Areas and Places

27 Wale Street Cape Town gets a makeover

While South Africa is under the spotlight in terms of its investment status among rating agencies, it is public property that plays an important role in the total investment value of a country, as well as driving a positive sentiment. The onus is on our public works department to ensure that infrastructure is maintained to the high standards that our country, and indeed the world, demands. The centre of Cape Town has become one of the country’s leading tourism hot spots and the buildings need to look the part as international visitors and investors stream through our city.

One of the more prominent buildings in the city is 27 Wales Street, occupied by various government departments and private enterprise. The Department of Transport and Public Works recently commissioned painting, waterproofing and construction company, Indawo, to undertake a complete redecoration of the building. This included waterproofing, painting, structural and spalling repairs and external redecoration.

Indawo group managing director, Geoffrey Jäck, says that the project was one of the largest projects undertaken by Indawo.“Significant challenges faced construction work from the beginning as the building is in the centre of a busy city. External construction work, where the public is in close proximity to the works, poses significant risks, not only to the public, but to workers as well. The constant flow of traffic, a hindrance on any normal day, becomes a difficult daily obstacle as construction vehicles have to enter and exit into busy streets”.

The protection of pedestrians, motorists, visitors to the building and both the building and construction site staff is taken very seriously. All safety aspects demanded of a project of this magnitude was managed by health and safety consultants, Ingozi Management Safety and Health Consultants.

Jäck says, “The City of Cape Town is totally committed to the maintenance of a great city and the upkeep of its infrastructure is of prime importance to the city’s planning. This ensures the city’s property values remain on an upward trend in line with return on investment targets. Cape Town’s geographical positioning also means that local government needs a slightly more robust approach to infrastructure maintenance due to the harsh climate of the Western Cape. High winds and persistent winter rains during cold spells batter the outer structures of buildings, testing even the toughest exterior surfaces.”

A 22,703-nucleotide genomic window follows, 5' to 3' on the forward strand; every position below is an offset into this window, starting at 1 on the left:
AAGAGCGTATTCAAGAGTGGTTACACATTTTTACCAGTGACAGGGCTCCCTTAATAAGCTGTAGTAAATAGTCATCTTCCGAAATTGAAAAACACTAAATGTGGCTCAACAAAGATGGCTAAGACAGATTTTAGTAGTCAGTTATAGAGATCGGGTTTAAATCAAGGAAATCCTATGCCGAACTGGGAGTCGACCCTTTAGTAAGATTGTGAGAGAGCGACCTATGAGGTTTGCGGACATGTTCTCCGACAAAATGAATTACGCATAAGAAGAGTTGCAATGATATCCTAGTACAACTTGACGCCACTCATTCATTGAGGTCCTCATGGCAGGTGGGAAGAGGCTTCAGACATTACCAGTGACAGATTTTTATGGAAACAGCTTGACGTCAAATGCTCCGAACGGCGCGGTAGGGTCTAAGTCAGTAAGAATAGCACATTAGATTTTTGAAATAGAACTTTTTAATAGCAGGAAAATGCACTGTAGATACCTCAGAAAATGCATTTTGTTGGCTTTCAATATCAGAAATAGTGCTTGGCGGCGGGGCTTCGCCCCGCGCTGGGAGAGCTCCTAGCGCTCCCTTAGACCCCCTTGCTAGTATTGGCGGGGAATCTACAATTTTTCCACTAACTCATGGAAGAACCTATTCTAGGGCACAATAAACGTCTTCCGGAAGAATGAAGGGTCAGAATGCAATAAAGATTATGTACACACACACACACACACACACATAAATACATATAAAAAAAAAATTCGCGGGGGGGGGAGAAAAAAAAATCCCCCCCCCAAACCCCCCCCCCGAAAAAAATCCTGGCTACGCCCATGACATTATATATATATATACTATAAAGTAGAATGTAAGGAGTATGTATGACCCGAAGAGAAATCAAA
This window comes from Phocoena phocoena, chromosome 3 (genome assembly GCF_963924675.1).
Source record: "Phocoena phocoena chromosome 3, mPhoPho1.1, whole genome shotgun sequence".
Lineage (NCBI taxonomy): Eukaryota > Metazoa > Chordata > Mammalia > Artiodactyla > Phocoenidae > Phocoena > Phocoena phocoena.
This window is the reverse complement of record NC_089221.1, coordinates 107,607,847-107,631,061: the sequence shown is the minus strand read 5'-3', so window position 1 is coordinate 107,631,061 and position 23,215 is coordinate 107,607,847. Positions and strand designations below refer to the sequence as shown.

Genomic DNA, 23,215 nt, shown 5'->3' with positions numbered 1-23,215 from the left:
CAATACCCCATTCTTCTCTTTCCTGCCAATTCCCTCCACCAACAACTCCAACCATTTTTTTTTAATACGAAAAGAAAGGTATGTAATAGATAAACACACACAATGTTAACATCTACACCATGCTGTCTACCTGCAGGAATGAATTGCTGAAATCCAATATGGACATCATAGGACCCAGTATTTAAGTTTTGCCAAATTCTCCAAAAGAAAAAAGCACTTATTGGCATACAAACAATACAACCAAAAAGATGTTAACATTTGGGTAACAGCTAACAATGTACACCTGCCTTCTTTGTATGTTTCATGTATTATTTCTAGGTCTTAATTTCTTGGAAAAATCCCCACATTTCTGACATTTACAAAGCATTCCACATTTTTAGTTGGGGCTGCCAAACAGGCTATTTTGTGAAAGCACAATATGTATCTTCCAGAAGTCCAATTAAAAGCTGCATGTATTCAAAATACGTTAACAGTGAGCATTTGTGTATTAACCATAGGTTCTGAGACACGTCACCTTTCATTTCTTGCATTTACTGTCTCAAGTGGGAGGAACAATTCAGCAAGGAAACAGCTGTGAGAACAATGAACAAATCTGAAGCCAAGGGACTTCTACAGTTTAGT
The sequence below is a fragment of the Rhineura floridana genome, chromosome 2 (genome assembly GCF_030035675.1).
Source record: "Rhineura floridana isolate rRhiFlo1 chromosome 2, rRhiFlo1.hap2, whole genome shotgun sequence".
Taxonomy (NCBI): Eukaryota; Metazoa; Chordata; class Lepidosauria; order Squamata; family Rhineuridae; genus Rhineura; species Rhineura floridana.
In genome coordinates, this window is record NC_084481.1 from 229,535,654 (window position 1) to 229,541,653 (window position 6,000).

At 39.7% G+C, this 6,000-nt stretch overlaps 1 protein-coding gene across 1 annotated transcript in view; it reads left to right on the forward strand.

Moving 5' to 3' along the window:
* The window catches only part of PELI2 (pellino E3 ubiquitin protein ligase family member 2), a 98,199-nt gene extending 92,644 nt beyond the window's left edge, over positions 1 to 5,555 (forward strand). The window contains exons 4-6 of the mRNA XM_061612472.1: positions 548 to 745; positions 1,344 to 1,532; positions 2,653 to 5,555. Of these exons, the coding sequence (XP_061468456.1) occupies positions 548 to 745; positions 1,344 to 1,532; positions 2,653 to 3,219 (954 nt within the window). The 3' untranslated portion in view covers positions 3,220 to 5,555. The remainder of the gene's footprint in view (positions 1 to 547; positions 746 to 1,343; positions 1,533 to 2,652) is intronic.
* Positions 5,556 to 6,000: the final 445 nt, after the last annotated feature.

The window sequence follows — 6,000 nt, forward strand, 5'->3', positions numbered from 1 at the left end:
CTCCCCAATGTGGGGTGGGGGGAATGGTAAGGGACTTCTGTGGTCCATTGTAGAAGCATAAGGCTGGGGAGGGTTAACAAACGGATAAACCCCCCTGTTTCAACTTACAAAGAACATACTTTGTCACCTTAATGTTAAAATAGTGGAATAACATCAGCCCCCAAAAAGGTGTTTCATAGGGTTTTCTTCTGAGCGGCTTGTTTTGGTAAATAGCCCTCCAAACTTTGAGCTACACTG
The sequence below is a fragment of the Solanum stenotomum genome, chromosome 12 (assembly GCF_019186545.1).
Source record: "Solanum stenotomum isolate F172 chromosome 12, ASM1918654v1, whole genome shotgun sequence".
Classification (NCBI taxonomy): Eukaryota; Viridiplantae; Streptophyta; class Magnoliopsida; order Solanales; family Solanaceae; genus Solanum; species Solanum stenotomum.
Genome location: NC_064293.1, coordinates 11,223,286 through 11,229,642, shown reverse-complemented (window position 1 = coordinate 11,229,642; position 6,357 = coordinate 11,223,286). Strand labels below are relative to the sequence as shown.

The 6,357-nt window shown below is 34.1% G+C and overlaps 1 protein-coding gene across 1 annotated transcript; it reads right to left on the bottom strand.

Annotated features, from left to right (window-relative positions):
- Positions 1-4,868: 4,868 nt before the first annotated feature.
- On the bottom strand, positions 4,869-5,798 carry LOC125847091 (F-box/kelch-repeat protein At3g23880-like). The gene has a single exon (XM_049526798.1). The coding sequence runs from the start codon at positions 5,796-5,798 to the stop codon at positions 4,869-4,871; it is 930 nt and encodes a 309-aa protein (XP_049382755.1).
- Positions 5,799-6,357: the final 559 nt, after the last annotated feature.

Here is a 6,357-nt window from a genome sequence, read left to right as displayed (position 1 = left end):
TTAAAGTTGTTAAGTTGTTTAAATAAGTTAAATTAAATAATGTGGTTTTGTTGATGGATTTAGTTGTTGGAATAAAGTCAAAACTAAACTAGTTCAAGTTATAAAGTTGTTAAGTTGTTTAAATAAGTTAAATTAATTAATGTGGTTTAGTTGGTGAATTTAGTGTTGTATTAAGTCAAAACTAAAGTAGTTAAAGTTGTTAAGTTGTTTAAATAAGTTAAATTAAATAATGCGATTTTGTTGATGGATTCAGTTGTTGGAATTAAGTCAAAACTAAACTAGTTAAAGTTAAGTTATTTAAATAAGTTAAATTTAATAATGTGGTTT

Maintenance work on taller buildings also carry a fair risk considering the wind factor in Cape Town. Careful and meticulous planning is required for scaffolding positioning throughout the project, while safety plays a major role in the protection of workers at heights. Strong winds can easily blow a worker off scaffolding.

Cape Town, being a tourist-centric and cosmopolitan metropolis, relies on its aesthetics as much as its consumer offering. This drives the need to ensure maintenance programmes are adhered to by building owners across all industries. Government owned buildings, especially exude the pride of the city and what they look like reflects the positivity of the country, not just the local municipality.

Jäck concludes by saying that construction and redecoration work on prominent buildings takes on a whole new meaning in a city like Cape Town. “Our site staff become the face of not only our company, but also of the city and country. This puts added pressure on contractors and reminds them of the importance of their role in developing and maintaining a great, internationally-recognised city.”